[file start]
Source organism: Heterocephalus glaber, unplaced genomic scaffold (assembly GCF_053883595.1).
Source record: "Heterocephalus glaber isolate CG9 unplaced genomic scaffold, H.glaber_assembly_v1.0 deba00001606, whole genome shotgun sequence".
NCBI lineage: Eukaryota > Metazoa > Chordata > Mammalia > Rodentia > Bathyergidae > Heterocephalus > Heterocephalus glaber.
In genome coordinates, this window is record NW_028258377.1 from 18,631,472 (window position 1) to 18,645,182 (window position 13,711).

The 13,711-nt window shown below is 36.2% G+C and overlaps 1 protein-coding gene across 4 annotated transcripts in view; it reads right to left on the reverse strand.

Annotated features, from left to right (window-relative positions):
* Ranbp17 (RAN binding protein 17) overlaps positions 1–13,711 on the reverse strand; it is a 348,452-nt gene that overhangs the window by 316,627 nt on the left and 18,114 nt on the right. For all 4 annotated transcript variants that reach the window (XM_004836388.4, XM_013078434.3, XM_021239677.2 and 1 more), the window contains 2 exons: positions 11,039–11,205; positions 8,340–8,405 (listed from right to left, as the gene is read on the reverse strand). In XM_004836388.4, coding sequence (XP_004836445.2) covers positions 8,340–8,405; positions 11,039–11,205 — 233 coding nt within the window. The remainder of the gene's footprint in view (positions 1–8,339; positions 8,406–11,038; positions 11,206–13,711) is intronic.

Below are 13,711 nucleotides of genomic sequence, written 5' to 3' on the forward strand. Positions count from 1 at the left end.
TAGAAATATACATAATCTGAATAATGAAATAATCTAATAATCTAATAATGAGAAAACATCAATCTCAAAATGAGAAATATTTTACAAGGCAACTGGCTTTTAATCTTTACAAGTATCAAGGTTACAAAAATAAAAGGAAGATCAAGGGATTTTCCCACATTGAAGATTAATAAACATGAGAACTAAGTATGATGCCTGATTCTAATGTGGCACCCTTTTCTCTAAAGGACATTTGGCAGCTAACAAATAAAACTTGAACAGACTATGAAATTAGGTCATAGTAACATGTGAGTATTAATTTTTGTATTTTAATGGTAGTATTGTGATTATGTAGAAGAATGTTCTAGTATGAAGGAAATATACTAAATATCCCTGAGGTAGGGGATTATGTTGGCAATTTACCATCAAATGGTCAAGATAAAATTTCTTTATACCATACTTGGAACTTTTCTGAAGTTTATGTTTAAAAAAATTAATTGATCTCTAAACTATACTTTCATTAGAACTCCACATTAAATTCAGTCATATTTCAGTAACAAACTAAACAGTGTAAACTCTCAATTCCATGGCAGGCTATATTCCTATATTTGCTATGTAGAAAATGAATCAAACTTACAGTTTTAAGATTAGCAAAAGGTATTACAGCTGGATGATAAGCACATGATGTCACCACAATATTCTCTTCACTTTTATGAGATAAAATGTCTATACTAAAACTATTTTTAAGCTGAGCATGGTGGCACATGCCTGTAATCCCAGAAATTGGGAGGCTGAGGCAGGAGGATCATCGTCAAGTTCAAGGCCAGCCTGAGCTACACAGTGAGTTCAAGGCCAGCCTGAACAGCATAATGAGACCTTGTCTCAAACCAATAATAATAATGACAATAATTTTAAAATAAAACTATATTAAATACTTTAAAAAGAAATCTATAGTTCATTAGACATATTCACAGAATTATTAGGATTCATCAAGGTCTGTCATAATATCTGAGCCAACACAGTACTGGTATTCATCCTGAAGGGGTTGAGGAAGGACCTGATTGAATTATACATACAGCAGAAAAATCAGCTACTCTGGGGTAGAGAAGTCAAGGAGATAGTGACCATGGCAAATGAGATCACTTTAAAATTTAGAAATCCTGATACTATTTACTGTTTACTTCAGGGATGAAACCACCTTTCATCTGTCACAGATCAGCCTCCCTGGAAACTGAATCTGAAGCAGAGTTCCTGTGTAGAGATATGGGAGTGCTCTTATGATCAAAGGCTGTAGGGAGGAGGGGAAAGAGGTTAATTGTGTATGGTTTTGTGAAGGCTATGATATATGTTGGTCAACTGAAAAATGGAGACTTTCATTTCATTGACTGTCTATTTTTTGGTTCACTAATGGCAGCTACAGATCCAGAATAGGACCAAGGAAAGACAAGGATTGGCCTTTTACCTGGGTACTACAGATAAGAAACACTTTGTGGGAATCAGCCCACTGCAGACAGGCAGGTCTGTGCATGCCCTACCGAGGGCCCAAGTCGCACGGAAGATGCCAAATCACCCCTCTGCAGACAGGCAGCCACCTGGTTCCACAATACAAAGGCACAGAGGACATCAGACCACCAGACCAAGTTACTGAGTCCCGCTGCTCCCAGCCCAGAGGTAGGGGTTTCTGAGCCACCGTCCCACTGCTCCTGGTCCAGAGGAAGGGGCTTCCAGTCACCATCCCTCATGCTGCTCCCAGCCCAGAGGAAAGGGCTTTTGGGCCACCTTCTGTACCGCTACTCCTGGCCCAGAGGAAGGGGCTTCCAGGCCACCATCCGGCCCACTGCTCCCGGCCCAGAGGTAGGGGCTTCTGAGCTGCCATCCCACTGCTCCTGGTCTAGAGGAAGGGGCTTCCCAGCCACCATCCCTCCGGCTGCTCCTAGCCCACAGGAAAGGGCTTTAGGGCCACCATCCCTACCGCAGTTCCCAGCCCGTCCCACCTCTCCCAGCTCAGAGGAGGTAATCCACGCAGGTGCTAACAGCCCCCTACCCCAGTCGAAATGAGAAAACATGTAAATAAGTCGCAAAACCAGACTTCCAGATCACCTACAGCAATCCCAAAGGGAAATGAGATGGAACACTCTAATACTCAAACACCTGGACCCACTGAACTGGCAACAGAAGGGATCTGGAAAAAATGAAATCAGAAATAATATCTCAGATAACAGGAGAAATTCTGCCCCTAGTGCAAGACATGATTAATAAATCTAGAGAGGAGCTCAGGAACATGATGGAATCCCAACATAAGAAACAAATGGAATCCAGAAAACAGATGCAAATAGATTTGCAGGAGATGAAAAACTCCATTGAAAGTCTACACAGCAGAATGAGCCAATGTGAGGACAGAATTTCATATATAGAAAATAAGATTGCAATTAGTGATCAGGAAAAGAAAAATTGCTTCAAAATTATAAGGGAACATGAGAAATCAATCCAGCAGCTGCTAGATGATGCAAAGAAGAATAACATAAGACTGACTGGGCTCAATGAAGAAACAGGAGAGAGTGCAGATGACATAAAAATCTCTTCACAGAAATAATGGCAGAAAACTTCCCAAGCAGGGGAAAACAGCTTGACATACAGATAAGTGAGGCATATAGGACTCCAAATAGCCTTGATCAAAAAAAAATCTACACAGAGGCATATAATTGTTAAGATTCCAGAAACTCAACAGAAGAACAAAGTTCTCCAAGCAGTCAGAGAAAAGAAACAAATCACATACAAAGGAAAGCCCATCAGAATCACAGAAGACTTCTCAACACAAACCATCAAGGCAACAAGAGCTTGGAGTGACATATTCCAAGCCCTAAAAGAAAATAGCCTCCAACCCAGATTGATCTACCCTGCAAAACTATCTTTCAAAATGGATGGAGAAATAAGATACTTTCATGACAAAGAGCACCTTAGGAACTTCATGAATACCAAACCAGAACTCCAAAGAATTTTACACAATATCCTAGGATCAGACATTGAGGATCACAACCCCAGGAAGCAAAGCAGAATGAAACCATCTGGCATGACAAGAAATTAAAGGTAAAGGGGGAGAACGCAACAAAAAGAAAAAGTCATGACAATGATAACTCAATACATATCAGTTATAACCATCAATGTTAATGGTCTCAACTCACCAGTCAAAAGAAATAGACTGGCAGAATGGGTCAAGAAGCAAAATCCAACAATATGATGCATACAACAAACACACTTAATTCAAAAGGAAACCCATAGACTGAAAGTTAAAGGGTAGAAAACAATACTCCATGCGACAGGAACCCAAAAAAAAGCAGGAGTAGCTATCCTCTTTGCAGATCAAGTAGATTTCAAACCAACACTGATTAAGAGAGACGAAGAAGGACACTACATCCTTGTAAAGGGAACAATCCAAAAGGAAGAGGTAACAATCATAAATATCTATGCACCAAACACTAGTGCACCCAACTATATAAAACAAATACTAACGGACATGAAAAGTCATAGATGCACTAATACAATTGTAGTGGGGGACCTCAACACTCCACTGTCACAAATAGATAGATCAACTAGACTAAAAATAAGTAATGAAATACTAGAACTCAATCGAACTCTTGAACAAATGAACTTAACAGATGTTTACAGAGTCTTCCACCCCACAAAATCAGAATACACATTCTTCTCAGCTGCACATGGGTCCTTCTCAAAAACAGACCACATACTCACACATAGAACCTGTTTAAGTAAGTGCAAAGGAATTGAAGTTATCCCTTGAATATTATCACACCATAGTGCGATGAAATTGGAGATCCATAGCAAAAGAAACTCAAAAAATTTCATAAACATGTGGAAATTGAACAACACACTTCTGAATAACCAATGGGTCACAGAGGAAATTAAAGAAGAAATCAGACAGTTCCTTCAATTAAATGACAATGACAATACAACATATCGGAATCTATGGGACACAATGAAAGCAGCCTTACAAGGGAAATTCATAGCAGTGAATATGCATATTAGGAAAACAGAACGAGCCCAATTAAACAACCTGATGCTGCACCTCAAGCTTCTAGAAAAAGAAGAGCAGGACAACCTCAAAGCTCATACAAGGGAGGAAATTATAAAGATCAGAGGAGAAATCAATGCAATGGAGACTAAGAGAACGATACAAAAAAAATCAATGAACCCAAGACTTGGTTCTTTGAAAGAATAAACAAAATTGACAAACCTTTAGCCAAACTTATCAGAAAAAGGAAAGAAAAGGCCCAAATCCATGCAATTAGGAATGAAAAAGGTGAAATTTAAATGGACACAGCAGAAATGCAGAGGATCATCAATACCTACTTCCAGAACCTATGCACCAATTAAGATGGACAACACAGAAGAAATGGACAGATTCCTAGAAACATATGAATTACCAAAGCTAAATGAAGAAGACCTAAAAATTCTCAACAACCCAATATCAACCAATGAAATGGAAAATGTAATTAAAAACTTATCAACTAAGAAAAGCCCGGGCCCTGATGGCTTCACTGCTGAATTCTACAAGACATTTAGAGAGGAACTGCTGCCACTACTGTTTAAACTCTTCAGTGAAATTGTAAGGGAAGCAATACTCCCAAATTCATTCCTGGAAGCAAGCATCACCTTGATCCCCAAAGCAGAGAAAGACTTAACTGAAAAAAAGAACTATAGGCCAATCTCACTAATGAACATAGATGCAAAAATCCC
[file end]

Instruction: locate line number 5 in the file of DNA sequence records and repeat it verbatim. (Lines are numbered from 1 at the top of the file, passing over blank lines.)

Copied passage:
The 13,711-nt window shown below is 36.2% G+C and overlaps 1 protein-coding gene across 4 annotated transcripts in view; it reads right to left on the reverse strand.